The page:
Title:
METHOD OF FORMING CASTING WITH FRICTIONAL DAMPING INSERT
Kind Code:
A1


Abstract:
A method of making a frictionally damped part including providing a frictional damping insert including downwardly extending support legs stamped out of a body portion of the insert.



Inventors:
Aase, Jan H. (Oakland Township, MI, US)
Verbrugge, Mark W. (Troy, MI, US)
Schroth, James G. (Troy, MI, US)
Sung, Shung H. (Troy, MI, US)
Application Number:
11/969259
Publication Date:
07/09/2009
Filing Date:
01/04/2008
Assignee:
GM GLOBAL TECHNOLOGY OPERATIONS, INC. (DETROIT, MI, US)
Primary Class:
Other Classes:
164/112
International Classes:
B32B15/01; B22D19/00
View Patent Images:



Primary Examiner:
KERNS, KEVIN P
Attorney, Agent or Firm:
GENERAL MOTORS LLC (DETROIT, MI, US)
Claims:
What is claimed is:

1. A product comprising: a frictional damping insert comprising a metal, and a downwardly extending support leg stamped out of the metal.

2. A product as set forth in claim 1 wherein the insert includes an annular body portion, and wherein the downwardly extending support legs are stamped from the annular body portion.

3. A product as set forth in claim 2 further comprising support tabs extending radially inward or outward from the annular body portion.

4. A product as set forth in claim 2 further comprising a coating over portions of the annular body, the coating preventing molten metal from wetting the coated portion of the annular body.

5. A product as set forth in claim 2 wherein the downwardly extending support legs do not include a coating thereon.

6. A product as set forth in claim 2 wherein the downwardly extending support legs include a different coating thereon to allow molten metal to wet the legs and bond thereto.

7. A product as set forth in claim 3 wherein the support tabs do not include a coating thereon.

8. A product as set forth in claim 3 wherein the support tabs include a coating thereon to allow the molten metal to wet the tabs and bond thereto.

9. A product as set forth in claim 2 further comprising a metal casting, the metal casting surrounding at least the downwardly extending support leg.

10. A product as set forth in claim 2 further comprising a metal casting, the metal casting surrounding frictional damping insert.

11. A product as set forth in claim 10 wherein the metal casting comprises a brake rotor cheek and a hub portion.

12. A product as set forth in claim 10 wherein the insert comprises stainless steel and the metal casting comprises cast iron.

13. A product as set forth in claim 10 wherein at least a portion of the insert is not bonded to the metal casting.

14. A method of making a product comprising: providing a frictional damping insert including a body portion and a plurality of downwardly extending support legs stamped out of the body portion and placing the insert in a lower portion of a casting mold so that the downwardly extending legs support the insert in the mold, closing an upper portion of the mold and casting molten metal into the mold to surround at least a portion of the outer surfaces of the frictional damping insert.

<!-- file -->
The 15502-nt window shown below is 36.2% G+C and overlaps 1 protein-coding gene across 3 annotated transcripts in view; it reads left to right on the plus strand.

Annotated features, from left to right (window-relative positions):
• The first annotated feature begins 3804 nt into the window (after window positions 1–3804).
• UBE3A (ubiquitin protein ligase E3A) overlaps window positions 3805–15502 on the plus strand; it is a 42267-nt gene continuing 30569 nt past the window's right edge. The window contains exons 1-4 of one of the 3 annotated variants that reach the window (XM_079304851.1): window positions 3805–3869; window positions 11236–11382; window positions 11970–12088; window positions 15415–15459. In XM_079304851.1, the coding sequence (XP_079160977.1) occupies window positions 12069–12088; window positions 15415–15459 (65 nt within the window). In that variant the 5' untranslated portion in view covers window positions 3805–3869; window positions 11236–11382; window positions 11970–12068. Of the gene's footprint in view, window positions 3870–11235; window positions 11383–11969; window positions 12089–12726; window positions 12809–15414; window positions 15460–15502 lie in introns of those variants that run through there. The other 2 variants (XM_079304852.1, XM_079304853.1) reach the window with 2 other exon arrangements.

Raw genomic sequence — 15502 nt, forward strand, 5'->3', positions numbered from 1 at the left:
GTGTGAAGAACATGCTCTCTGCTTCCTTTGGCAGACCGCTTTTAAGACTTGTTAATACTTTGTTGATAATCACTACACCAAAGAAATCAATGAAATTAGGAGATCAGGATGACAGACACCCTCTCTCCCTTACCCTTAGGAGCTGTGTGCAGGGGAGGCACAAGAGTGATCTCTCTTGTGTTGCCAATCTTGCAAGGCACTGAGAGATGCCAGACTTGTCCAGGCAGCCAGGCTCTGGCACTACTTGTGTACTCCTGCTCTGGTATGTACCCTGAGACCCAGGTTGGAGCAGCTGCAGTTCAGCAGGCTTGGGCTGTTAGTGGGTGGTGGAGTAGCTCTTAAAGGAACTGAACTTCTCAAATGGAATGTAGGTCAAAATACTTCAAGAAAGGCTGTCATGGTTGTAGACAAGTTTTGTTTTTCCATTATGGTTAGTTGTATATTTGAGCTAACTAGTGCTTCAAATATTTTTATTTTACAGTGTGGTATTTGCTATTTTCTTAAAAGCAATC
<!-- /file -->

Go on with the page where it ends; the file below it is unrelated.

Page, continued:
15. A method as set forth in claim 14 further comprising providing a second frictional damping insert comprising a body portion and a plurality of downwardly extending support legs stamped out of the body portion and placing the second frictional damping insert on top of the first frictional damping insert so that the downwardly extending support legs of the second insert support the body portion of the second insert in a spaced apart relationship with the body portion of the first insert.

16. A method as set forth in claim 15 further comprising placing a core over the first insert, and placing a second frictional damping insert over the core prior to closing the top portion of the mold.

17. A method as set forth in claim 14 wherein the frictional damping insert includes a coating on a portion thereof to prevent molten metal from wetting the coated portion and bonding thereto.

18. A method as set forth in claim 16 wherein the core includes a plurality of through holes formed therein so that the product comprises a vented brake rotor comprising a plurality of vanes extending between the first insert and second insert.

19. A method as set forth in claim 14 wherein the insert comprises stainless steel.

20. A method as set forth in claim 19 wherein the molten metal is cast iron.

Description:

TECHNICAL FIELD

The field to which the disclosure generally relates includes methods of making castings with frictional damping inserts and products therefrom.

BACKGROUND

FIG. 1 illustrates a product 10, which in this case is a brake rotor having a hub portion 12 and a rotor cheek portion 14. The rotor cheek portion 14 may include an upper surface 16 and an opposite lower surface 18 each for engagement with associated brake pads. The rotor cheek portion 14 may include one or more frictional damping inserts 20, 22 therein to reduce or eliminate unwanted vibration or noise produced by vibrating the rotor cheek. In most instances, it is desirable for the inserts 20, 22 to be parallel with the upper surface 16 and lower surface 18 of the rotor cheek 14.

FIG. 2 illustrates a poor quality casting wherein the inserts 20, 22 have been moved during the casting and solidification process. As such, the inserts 20 and 22 are no longer parallel to the upper surface 16 and lower surface 18 of the rotor cheek 14.